If Pakistan were like Ireland
Indians visiting Northern Ireland could be forgiven for asking the obvious question: why can’t we too bring peace to Kashmir? The simple answer, at the most fundamental level, lies in the markedly different roles played by Islamabad and Dublin.
The slow but steady progress in bringing peace and development to Northern Ireland has had a lot to do with the sense of responsibility and cooperation shown by Dublin.
There was a time when armed Republicans in Northern Ireland would be aided by Republicans across the border in the Irish Republic. This is no longer the case, although a recent spurt in dissident Republican violence in parts of Northern Ireland may have been encouraged by disgruntled armchair militants across the border.
The Irish government came in early into the Northern Ireland peace process, begun by John Major in the early 1990s and culminating with the signing of the Good Friday Agreement in 1998. A year later, the Irish amended a key section of their Constitution which referred to the Northern and Southern parts of Ireland as one “national territory.”
The 1999 amendment still aspires to unification but speaks of a common identity rather than territory. More importantly, it says, unification will only happen if the majority of the people in Northern Ireland vote for it.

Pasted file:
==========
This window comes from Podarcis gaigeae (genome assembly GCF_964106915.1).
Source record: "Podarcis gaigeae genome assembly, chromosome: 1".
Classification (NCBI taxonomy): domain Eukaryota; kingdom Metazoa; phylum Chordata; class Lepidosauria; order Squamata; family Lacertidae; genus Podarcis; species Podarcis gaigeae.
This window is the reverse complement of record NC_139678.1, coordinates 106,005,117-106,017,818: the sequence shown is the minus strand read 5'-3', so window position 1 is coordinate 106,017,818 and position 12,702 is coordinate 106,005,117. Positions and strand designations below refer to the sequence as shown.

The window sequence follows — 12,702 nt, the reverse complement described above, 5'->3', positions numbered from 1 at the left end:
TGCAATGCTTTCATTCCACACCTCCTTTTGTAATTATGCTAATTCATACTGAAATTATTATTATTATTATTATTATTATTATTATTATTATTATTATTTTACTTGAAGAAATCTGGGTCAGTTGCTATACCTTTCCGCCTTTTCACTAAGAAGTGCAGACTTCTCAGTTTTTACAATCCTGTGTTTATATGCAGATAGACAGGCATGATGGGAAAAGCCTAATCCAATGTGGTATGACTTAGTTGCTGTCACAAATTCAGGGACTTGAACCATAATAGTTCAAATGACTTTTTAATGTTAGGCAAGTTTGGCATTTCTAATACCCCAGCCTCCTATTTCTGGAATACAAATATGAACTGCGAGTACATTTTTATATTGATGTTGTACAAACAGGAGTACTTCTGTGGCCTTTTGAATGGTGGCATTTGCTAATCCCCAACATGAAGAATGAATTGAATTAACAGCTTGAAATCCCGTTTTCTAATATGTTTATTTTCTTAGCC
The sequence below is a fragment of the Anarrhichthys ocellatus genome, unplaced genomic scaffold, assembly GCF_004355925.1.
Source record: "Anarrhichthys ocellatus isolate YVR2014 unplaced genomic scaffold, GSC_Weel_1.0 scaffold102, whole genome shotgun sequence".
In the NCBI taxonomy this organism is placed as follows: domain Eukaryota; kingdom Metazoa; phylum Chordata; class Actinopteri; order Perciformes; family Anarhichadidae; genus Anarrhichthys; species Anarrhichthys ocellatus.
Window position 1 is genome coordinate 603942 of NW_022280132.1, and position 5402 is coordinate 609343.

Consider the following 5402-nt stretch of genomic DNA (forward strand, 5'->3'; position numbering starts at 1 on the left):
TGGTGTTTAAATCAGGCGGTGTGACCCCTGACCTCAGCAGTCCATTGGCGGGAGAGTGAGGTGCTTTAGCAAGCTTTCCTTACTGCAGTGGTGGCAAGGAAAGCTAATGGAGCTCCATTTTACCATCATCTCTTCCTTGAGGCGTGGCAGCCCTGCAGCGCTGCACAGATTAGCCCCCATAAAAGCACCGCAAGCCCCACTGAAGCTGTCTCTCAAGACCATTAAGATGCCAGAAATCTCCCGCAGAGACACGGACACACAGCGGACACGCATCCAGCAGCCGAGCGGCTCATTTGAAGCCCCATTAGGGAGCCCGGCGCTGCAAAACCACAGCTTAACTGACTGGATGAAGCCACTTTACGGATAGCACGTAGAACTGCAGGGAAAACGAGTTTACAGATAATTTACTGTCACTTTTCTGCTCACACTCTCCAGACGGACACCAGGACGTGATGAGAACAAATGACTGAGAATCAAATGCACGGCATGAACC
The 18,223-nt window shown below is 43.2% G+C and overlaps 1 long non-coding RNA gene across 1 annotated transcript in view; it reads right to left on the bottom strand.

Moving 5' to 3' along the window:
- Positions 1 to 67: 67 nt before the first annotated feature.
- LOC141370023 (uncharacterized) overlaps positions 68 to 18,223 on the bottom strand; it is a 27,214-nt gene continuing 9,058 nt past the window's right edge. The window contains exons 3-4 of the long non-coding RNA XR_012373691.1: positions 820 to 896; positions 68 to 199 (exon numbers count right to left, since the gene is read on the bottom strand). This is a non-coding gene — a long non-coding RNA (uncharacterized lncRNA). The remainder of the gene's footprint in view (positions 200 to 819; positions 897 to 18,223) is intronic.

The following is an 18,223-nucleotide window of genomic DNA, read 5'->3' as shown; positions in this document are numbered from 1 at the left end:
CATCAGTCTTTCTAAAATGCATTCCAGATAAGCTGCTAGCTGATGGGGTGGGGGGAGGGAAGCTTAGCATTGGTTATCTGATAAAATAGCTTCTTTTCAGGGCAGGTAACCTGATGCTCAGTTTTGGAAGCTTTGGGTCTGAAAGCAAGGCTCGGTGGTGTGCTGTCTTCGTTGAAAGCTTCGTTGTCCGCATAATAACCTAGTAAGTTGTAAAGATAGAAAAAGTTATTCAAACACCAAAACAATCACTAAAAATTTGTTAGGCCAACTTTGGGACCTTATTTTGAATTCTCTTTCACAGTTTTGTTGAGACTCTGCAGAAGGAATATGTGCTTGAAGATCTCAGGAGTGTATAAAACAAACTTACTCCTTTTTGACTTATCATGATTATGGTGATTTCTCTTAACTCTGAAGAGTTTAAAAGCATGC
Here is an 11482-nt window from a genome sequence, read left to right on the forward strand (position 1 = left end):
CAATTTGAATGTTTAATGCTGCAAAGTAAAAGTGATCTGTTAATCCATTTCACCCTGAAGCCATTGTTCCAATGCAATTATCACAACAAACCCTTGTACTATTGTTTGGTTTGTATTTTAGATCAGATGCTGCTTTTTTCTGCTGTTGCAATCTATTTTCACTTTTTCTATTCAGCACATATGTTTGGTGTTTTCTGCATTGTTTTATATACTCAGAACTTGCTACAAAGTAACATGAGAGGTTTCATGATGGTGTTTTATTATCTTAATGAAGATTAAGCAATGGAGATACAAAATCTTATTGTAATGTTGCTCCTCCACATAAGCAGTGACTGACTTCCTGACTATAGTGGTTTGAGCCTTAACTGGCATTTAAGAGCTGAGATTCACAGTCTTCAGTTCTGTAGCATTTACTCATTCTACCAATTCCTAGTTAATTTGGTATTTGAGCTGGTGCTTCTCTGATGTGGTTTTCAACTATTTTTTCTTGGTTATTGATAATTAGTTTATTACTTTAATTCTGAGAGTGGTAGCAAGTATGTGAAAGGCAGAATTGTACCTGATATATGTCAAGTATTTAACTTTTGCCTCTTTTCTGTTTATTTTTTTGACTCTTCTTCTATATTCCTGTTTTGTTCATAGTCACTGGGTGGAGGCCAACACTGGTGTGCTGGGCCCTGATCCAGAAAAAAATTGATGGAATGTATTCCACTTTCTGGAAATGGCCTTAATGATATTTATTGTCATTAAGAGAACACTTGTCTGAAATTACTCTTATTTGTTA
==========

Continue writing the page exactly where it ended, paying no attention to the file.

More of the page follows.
Why did Dublin make such a startling change to a cherished objective? In the first instance, it was plain to everyone in the 1990s that the violent conflict in Northern Ireland was going nowhere. And there were signs that the ordinary people of the province – both Protestants and Catholics – were becoming fed up with it.
Secondly, Dublin had begun its Celtic Tiger phase of economic growth in the 1990s. The European Union would contribute 10 billion euros to develop its infrastructure. And Ireland needed a climate of peace to enable its economic growth, which would be built primarily on US investments.
There are other, far more complex factors, such as the decision by politicians in Northern Ireland to allow their fierce rivalries to rest in favour of day-to-day governance. America too played a powerful and benign role.
Recently, the Times of London reported that Manmohan Singh had opened “back channel” communication lines with the Pakistani Army chief, Gen Kayani, 10 months before inviting President Zardari to the World Cup cricket semifinal. There has been a denial from the PMO, but it is worth remembering that the John Major government was holding its own secret talks with the IRA’s Martin McGuinness through a “back channel” way back in 1993.
Now Martin is deputy first minister in the Northern Ireland regional assembly. See my article here.
None of this is new to India – Rajiv Gandhi’s success in Mizoram should be essential course work for all studying conflict resolution. Manmohan Singh’s talk of making “borders irrelevant” through free trade and people-to-people contact may be the logical next step. But first Islamabad and its myriad agencies need to take a step back.